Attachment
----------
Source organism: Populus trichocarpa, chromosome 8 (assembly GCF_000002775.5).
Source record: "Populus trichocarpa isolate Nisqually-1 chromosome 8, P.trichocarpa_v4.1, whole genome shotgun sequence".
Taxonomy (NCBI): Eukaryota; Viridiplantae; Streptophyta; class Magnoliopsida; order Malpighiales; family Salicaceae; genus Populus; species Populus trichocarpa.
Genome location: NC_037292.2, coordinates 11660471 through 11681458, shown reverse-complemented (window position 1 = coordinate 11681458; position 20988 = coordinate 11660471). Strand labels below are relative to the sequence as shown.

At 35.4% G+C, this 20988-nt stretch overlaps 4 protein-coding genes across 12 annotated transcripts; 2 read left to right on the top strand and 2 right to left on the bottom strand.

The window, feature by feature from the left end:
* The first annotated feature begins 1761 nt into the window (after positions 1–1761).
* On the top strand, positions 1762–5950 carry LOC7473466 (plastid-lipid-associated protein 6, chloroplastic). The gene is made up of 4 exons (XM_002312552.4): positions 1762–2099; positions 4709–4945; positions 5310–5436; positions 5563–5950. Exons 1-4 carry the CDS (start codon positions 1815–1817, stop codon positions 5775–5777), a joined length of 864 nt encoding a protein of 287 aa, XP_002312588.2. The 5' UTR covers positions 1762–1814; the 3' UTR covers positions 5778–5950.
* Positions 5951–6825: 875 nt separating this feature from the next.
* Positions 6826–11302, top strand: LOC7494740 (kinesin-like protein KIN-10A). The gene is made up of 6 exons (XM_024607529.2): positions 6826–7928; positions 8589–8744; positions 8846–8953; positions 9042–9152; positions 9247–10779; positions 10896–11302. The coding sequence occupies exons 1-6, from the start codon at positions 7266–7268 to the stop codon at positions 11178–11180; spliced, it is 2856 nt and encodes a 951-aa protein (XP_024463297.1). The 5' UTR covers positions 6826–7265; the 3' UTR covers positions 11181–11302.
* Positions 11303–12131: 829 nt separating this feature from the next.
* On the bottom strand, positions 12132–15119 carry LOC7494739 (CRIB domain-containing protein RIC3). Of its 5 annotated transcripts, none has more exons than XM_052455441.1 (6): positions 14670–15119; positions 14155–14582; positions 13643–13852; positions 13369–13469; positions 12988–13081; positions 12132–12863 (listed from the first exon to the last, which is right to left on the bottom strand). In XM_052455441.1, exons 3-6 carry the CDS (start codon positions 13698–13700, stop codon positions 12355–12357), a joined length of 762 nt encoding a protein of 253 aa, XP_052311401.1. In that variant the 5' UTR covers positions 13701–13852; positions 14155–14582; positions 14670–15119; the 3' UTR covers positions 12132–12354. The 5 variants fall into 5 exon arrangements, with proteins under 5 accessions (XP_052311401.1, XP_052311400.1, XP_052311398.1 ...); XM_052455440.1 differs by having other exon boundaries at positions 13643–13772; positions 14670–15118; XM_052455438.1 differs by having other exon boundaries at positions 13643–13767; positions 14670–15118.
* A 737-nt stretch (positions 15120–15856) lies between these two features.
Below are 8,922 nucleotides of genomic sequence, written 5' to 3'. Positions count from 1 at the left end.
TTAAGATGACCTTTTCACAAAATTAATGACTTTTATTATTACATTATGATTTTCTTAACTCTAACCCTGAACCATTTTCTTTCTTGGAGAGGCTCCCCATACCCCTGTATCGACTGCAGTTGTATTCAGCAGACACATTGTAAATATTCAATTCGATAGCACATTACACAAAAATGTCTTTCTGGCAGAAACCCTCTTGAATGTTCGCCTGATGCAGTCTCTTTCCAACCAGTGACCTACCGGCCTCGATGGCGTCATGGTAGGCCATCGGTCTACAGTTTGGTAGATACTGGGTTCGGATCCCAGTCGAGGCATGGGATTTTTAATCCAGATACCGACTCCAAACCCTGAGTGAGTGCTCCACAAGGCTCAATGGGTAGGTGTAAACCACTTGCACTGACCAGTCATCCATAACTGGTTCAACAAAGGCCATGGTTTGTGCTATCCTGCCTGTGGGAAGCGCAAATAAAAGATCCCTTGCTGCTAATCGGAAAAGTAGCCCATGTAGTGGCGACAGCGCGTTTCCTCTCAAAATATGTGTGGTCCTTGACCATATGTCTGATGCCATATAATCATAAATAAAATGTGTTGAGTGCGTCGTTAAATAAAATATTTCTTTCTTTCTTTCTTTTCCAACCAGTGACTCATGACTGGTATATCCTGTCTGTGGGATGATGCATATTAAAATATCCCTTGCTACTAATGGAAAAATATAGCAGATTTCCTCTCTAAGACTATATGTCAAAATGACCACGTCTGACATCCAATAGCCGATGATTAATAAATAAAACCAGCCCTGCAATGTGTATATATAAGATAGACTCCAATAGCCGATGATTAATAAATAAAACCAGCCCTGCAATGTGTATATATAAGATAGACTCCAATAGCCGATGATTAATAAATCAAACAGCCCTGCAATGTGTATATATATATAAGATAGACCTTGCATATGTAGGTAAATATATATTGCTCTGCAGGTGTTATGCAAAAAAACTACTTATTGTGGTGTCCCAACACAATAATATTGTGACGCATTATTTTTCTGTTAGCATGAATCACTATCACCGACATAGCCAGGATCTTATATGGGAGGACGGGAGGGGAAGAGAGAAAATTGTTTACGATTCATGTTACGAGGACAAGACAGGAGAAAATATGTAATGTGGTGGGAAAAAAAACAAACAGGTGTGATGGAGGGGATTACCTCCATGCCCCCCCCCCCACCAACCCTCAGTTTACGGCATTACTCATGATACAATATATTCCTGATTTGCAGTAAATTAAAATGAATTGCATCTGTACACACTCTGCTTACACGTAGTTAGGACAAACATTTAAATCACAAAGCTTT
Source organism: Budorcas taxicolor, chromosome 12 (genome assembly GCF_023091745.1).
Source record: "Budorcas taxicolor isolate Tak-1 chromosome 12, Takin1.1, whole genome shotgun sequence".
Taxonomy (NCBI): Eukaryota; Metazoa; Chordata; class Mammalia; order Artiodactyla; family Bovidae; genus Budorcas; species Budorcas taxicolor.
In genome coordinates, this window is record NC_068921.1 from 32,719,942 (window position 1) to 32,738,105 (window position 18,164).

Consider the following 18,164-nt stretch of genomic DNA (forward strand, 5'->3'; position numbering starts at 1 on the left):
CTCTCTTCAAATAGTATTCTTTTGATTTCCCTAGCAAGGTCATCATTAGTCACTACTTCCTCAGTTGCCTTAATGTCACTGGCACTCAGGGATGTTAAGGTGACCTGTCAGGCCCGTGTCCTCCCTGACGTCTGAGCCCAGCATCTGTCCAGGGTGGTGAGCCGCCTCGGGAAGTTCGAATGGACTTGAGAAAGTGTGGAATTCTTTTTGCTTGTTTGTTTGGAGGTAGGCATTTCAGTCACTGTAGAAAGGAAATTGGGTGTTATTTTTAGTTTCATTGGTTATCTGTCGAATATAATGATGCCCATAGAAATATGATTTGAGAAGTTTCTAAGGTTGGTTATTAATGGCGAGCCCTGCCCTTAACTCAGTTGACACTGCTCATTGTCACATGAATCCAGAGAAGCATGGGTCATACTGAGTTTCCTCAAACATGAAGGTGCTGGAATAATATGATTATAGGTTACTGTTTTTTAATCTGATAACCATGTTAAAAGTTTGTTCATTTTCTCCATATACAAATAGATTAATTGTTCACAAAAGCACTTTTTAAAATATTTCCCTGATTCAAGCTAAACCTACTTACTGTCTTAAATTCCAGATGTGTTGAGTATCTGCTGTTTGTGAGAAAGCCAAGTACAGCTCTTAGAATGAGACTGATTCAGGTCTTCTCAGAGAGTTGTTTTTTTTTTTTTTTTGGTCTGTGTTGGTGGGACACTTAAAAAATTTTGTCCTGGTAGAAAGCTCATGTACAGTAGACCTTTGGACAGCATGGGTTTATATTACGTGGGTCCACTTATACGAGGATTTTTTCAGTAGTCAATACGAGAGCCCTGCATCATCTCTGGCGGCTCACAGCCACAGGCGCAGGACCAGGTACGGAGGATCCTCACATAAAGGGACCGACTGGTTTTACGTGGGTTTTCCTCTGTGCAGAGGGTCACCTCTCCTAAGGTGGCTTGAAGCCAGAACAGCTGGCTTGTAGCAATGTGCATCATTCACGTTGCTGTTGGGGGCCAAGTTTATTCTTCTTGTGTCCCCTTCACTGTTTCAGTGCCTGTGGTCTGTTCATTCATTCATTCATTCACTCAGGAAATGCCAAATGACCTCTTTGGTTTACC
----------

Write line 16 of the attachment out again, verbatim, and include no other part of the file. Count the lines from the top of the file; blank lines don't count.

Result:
Source organism: Budorcas taxicolor, chromosome 12 (genome assembly GCF_023091745.1).